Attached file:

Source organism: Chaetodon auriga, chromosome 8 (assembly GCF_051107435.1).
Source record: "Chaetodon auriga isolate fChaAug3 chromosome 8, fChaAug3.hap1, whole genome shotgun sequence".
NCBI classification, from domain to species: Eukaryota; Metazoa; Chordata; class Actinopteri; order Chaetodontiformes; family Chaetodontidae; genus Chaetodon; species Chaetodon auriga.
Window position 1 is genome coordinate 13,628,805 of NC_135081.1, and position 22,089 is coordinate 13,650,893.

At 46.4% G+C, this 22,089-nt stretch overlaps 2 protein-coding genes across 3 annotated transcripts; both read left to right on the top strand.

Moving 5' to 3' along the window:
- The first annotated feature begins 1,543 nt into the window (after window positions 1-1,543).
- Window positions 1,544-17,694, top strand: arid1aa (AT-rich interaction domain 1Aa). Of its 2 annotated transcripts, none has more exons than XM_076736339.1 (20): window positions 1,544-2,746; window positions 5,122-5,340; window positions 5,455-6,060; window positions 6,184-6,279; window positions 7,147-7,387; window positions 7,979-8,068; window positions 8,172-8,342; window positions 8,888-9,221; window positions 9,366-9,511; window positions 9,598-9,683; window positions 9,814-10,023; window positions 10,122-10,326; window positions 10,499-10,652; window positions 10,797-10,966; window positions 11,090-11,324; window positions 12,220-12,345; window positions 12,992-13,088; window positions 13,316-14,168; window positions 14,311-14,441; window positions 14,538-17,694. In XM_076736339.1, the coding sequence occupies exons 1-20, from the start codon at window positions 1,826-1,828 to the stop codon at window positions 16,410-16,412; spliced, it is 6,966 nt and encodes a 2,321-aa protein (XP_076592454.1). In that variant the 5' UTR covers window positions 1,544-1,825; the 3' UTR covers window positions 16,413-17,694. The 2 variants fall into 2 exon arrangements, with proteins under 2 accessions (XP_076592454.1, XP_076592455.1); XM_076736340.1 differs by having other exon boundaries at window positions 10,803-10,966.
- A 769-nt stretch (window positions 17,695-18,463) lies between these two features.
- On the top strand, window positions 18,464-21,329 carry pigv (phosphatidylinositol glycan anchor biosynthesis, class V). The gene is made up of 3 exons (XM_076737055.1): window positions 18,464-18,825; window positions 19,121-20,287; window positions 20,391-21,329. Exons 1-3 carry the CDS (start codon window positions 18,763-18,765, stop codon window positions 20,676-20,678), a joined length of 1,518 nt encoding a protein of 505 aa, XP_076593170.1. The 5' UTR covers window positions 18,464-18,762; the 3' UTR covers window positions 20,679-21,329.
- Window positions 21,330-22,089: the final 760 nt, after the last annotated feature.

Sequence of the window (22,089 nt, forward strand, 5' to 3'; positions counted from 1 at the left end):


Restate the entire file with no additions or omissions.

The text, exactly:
Source organism: Chaetodon auriga, chromosome 8 (assembly GCF_051107435.1).
Source record: "Chaetodon auriga isolate fChaAug3 chromosome 8, fChaAug3.hap1, whole genome shotgun sequence".
NCBI classification, from domain to species: Eukaryota; Metazoa; Chordata; class Actinopteri; order Chaetodontiformes; family Chaetodontidae; genus Chaetodon; species Chaetodon auriga.
Window position 1 is genome coordinate 13,628,805 of NC_135081.1, and position 22,089 is coordinate 13,650,893.

At 46.4% G+C, this 22,089-nt stretch overlaps 2 protein-coding genes across 3 annotated transcripts; both read left to right on the top strand.

Moving 5' to 3' along the window:
- The first annotated feature begins 1,543 nt into the window (after window positions 1-1,543).
- Window positions 1,544-17,694, top strand: arid1aa (AT-rich interaction domain 1Aa). Of its 2 annotated transcripts, none has more exons than XM_076736339.1 (20): window positions 1,544-2,746; window positions 5,122-5,340; window positions 5,455-6,060; window positions 6,184-6,279; window positions 7,147-7,387; window positions 7,979-8,068; window positions 8,172-8,342; window positions 8,888-9,221; window positions 9,366-9,511; window positions 9,598-9,683; window positions 9,814-10,023; window positions 10,122-10,326; window positions 10,499-10,652; window positions 10,797-10,966; window positions 11,090-11,324; window positions 12,220-12,345; window positions 12,992-13,088; window positions 13,316-14,168; window positions 14,311-14,441; window positions 14,538-17,694. In XM_076736339.1, the coding sequence occupies exons 1-20, from the start codon at window positions 1,826-1,828 to the stop codon at window positions 16,410-16,412; spliced, it is 6,966 nt and encodes a 2,321-aa protein (XP_076592454.1). In that variant the 5' UTR covers window positions 1,544-1,825; the 3' UTR covers window positions 16,413-17,694. The 2 variants fall into 2 exon arrangements, with proteins under 2 accessions (XP_076592454.1, XP_076592455.1); XM_076736340.1 differs by having other exon boundaries at window positions 10,803-10,966.
- A 769-nt stretch (window positions 17,695-18,463) lies between these two features.
- On the top strand, window positions 18,464-21,329 carry pigv (phosphatidylinositol glycan anchor biosynthesis, class V). The gene is made up of 3 exons (XM_076737055.1): window positions 18,464-18,825; window positions 19,121-20,287; window positions 20,391-21,329. Exons 1-3 carry the CDS (start codon window positions 18,763-18,765, stop codon window positions 20,676-20,678), a joined length of 1,518 nt encoding a protein of 505 aa, XP_076593170.1. The 5' UTR covers window positions 18,464-18,762; the 3' UTR covers window positions 20,679-21,329.
- Window positions 21,330-22,089: the final 760 nt, after the last annotated feature.

Sequence of the window (22,089 nt, forward strand, 5' to 3'; positions counted from 1 at the left end):